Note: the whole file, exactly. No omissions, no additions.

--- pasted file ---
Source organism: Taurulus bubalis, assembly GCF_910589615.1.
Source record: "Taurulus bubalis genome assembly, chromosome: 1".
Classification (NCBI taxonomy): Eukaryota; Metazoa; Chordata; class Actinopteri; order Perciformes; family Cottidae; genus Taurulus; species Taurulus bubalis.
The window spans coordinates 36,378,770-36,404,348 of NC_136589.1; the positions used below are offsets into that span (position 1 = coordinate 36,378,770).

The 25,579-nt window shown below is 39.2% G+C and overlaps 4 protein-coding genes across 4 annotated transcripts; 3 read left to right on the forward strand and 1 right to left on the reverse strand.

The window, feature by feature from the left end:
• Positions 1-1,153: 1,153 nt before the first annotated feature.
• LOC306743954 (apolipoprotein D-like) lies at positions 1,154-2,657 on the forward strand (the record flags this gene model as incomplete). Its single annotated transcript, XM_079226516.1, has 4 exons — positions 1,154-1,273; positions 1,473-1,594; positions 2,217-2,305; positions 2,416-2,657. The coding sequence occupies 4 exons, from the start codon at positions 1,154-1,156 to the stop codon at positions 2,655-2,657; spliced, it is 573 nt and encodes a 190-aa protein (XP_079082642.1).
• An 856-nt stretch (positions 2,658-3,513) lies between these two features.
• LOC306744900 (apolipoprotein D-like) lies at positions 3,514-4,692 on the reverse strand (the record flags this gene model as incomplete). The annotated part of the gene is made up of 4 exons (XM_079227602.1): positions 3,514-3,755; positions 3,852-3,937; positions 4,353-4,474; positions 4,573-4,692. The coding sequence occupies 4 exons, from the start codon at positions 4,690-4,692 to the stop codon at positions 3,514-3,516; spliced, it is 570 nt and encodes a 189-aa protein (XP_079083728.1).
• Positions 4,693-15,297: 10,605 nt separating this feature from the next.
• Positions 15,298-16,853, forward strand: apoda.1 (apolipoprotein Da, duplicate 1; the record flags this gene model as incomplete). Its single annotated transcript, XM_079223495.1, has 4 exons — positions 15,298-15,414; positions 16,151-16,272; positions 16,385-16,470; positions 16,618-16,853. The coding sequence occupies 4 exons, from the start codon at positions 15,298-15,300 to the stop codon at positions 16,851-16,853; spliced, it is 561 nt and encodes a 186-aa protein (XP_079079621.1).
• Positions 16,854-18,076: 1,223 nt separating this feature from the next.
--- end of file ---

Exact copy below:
Source organism: Taurulus bubalis, assembly GCF_910589615.1.
Source record: "Taurulus bubalis genome assembly, chromosome: 1".
Classification (NCBI taxonomy): Eukaryota; Metazoa; Chordata; class Actinopteri; order Perciformes; family Cottidae; genus Taurulus; species Taurulus bubalis.
The window spans coordinates 36,378,770-36,404,348 of NC_136589.1; the positions used below are offsets into that span (position 1 = coordinate 36,378,770).

The 25,579-nt window shown below is 39.2% G+C and overlaps 4 protein-coding genes across 4 annotated transcripts; 3 read left to right on the forward strand and 1 right to left on the reverse strand.

The window, feature by feature from the left end:
• Positions 1-1,153: 1,153 nt before the first annotated feature.
• LOC306743954 (apolipoprotein D-like) lies at positions 1,154-2,657 on the forward strand (the record flags this gene model as incomplete). Its single annotated transcript, XM_079226516.1, has 4 exons — positions 1,154-1,273; positions 1,473-1,594; positions 2,217-2,305; positions 2,416-2,657. The coding sequence occupies 4 exons, from the start codon at positions 1,154-1,156 to the stop codon at positions 2,655-2,657; spliced, it is 573 nt and encodes a 190-aa protein (XP_079082642.1).
• An 856-nt stretch (positions 2,658-3,513) lies between these two features.
• LOC306744900 (apolipoprotein D-like) lies at positions 3,514-4,692 on the reverse strand (the record flags this gene model as incomplete). The annotated part of the gene is made up of 4 exons (XM_079227602.1): positions 3,514-3,755; positions 3,852-3,937; positions 4,353-4,474; positions 4,573-4,692. The coding sequence occupies 4 exons, from the start codon at positions 4,690-4,692 to the stop codon at positions 3,514-3,516; spliced, it is 570 nt and encodes a 189-aa protein (XP_079083728.1).
• Positions 4,693-15,297: 10,605 nt separating this feature from the next.
• Positions 15,298-16,853, forward strand: apoda.1 (apolipoprotein Da, duplicate 1; the record flags this gene model as incomplete). Its single annotated transcript, XM_079223495.1, has 4 exons — positions 15,298-15,414; positions 16,151-16,272; positions 16,385-16,470; positions 16,618-16,853. The coding sequence occupies 4 exons, from the start codon at positions 15,298-15,300 to the stop codon at positions 16,851-16,853; spliced, it is 561 nt and encodes a 186-aa protein (XP_079079621.1).
• Positions 16,854-18,076: 1,223 nt separating this feature from the next.